In his 2006 New York Times Magazine profile on the band, rock journalist John Wray depicted a Sunn O))) live show as a space of unlikely communion between heshers and indie-rock nebbishes. According to the band’s Stephen O’Malley and Greg Anderson, both veteran metal guitarists, both sects were drawn by Sunn O)))‘s intense purity of sound, as kvlt as it was avant-garde.
A decade later, the cross-pollination of metal and indie rock is old news (cf. blackened shoegazers Deafheaven, whose metal bona fides are still hotly debated among the faithful), but Sunn O))) remains a limit-case of sonic extremism. Already infamous for straining nearby fuse boxes and intestinal tracts, the band’s live performances are spectacles of smoldering brutality: In front of a ziggurat of vintage Sunn amps and behind dense synthetic fog, the cloaked principals and their collaborators deliver tectonic sustains of layered, low-frequency noise to pious crowds who, as O’Malley described to Wray, show up for the physical experience, despite a complete absence of discernible rhythm.
O’Malley and Anderson’s blunt singlemindedness on stage is often counterbalanced by formalist nuance on record.
O’Malley and Anderson’s blunt singlemindedness on stage is often counterbalanced by formalist nuance on record. From the black-metal deconstruction of their 2005 breakout, Black One, to the stentorian lushness of 2009’s Monoliths and Dimensions, O’Malley and Anderson’s deceptively simple, glacial guitar concept of expanding guitar tones to their glacial limit has yielded unforeseen textural and structural variety. Their eighth album, Kannon, however, leans closer to their live minimalism. It’s trisected into numbered, eponymous parts, each conforming to the same basic formula, in which a simple, detuned, agonizingly slow riff cycles ad nauseam through surging squalls of feedback. Mixed by Randall Dunn with the same robustness and clarity he brought to the comeback output of drone demigods Earth, Kannon is far from primitive. But each track plateaus at roughly the same density, volume, and key, effectively congealing into a single bulbous, molten mass of sound.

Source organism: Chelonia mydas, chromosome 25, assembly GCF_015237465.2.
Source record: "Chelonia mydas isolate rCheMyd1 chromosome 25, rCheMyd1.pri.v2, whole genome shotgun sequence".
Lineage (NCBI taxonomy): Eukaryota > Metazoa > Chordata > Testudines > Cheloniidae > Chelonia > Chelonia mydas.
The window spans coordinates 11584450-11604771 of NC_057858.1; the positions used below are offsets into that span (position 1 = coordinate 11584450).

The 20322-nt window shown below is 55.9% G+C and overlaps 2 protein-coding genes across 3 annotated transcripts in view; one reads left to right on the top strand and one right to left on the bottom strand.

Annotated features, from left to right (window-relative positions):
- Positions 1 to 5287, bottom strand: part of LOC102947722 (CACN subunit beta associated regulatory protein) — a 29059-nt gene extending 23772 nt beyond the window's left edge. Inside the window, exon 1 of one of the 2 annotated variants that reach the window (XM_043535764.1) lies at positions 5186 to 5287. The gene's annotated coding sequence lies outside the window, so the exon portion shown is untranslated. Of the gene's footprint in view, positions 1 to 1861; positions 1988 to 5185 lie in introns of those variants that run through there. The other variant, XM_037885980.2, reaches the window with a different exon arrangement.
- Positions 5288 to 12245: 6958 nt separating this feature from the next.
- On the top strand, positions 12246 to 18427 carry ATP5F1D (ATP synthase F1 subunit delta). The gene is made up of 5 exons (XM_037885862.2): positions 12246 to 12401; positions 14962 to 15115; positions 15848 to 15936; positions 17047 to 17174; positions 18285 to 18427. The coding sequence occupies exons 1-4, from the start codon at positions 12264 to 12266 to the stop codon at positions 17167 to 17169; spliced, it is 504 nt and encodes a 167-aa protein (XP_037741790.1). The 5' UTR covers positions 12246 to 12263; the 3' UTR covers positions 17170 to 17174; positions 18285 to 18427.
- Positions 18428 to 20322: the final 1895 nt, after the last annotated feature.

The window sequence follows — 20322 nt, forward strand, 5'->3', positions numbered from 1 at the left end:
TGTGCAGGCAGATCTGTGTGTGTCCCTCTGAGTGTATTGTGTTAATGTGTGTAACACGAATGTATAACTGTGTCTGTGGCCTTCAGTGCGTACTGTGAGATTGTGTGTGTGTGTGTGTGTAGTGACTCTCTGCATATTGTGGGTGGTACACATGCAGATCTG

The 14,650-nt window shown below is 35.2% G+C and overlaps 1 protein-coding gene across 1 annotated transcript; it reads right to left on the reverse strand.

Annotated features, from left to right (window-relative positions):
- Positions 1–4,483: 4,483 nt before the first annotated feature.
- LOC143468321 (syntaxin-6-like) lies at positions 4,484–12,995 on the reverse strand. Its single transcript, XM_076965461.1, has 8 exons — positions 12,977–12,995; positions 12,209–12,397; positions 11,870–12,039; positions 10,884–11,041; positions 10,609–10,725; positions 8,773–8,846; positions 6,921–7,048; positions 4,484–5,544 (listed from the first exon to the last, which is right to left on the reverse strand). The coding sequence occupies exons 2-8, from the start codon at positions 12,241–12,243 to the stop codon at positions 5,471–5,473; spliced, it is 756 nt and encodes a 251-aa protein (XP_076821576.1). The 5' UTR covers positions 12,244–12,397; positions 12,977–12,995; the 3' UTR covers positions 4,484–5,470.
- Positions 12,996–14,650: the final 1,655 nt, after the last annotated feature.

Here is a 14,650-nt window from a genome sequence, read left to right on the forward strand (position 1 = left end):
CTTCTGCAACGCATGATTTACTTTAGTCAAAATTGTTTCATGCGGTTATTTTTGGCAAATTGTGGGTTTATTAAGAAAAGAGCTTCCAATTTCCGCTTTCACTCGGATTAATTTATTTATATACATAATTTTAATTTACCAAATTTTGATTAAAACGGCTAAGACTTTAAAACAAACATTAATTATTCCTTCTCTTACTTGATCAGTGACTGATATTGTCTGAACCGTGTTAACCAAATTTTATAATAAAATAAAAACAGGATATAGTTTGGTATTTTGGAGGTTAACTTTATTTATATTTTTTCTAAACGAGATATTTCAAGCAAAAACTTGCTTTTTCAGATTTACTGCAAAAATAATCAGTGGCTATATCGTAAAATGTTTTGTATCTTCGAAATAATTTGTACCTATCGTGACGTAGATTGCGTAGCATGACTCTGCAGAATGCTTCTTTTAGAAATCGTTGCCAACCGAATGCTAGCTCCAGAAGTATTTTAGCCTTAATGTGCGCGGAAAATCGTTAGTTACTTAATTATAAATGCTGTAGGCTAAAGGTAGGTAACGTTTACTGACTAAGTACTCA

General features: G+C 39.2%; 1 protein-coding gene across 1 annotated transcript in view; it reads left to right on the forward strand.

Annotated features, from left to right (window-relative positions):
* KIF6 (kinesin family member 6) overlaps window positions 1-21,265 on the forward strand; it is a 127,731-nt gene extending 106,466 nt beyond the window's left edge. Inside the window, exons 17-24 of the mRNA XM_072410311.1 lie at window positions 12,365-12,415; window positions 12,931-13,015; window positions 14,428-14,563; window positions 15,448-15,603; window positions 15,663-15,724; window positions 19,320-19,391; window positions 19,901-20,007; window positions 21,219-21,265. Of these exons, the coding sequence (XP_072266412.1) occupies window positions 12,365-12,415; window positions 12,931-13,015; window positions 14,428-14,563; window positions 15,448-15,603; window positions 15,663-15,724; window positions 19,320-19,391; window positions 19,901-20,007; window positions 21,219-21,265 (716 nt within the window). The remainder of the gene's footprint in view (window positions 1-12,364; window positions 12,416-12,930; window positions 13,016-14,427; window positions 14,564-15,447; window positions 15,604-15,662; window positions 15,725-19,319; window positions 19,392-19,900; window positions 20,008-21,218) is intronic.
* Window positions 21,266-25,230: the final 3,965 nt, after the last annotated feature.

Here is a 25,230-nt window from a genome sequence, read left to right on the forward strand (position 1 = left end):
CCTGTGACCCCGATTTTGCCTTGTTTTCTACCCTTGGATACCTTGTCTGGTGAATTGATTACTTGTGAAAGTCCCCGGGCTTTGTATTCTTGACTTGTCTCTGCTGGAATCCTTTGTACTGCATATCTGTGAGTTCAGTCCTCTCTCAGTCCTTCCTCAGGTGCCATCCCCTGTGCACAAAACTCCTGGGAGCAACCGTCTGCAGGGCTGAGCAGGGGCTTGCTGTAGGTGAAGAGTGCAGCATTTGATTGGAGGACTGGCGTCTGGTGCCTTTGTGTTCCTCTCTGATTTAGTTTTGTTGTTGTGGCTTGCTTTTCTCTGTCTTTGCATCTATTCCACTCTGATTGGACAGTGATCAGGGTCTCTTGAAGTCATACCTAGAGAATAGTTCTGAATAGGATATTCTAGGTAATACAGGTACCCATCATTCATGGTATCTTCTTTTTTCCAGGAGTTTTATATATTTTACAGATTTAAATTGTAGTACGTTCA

Kannon is a one-trick pony, but the trick is a pretty good one. Unlike last year’s similarly predictable Soused, O’Malley and Anderson’s collaboration with fellow apocalyptist Scott Walker, Kannon doesn’t flatten Sunn O))) into shorthand for an established brand. The compositions are overtly static, but subtly purposeful, rewarding patient, careful listening. It should go without saying that Kannon demands proper, fat-bottomed speakers, without which the goose-fleshed thrill of Anderson’s smoldering bass, O’Malley’s squealing guitar, and singer Attila Csihar’s Olympian leaps between the monastic, the guttural, and the shrill amounts to undifferentiated, doomy doggerel. No surprise that “heady metal” rose concomitantly with a music culture dominated by earbuds and digital generation loss.
O’Malley’s archetypal “physical” fan—the kind who stands right up front, excitedly wondering, “Can I take it? Will I wet my pants? Will I puke?”—might not care much about fidelity and nuance. But Sunn O)))‘s staying power owes something to their progression past minimalist novelty. Reducing metal to its demonic essence is merely a starting point. The climactic “Kannon 3” interpolates a descending central chord progression with dusty sighs of midrange reverb, and builds periodically to high-pitched, tantric crescendos, before returning and repeating. As a piece, Kannon is neither as terrifying nor formally adventurous as O’Malley, Anderson, and their many friends have been historically, together and apart. But in moments like these, it’s hard not to admire their beatific integrity anyway, and, at a high enough volume, surrender to it completely.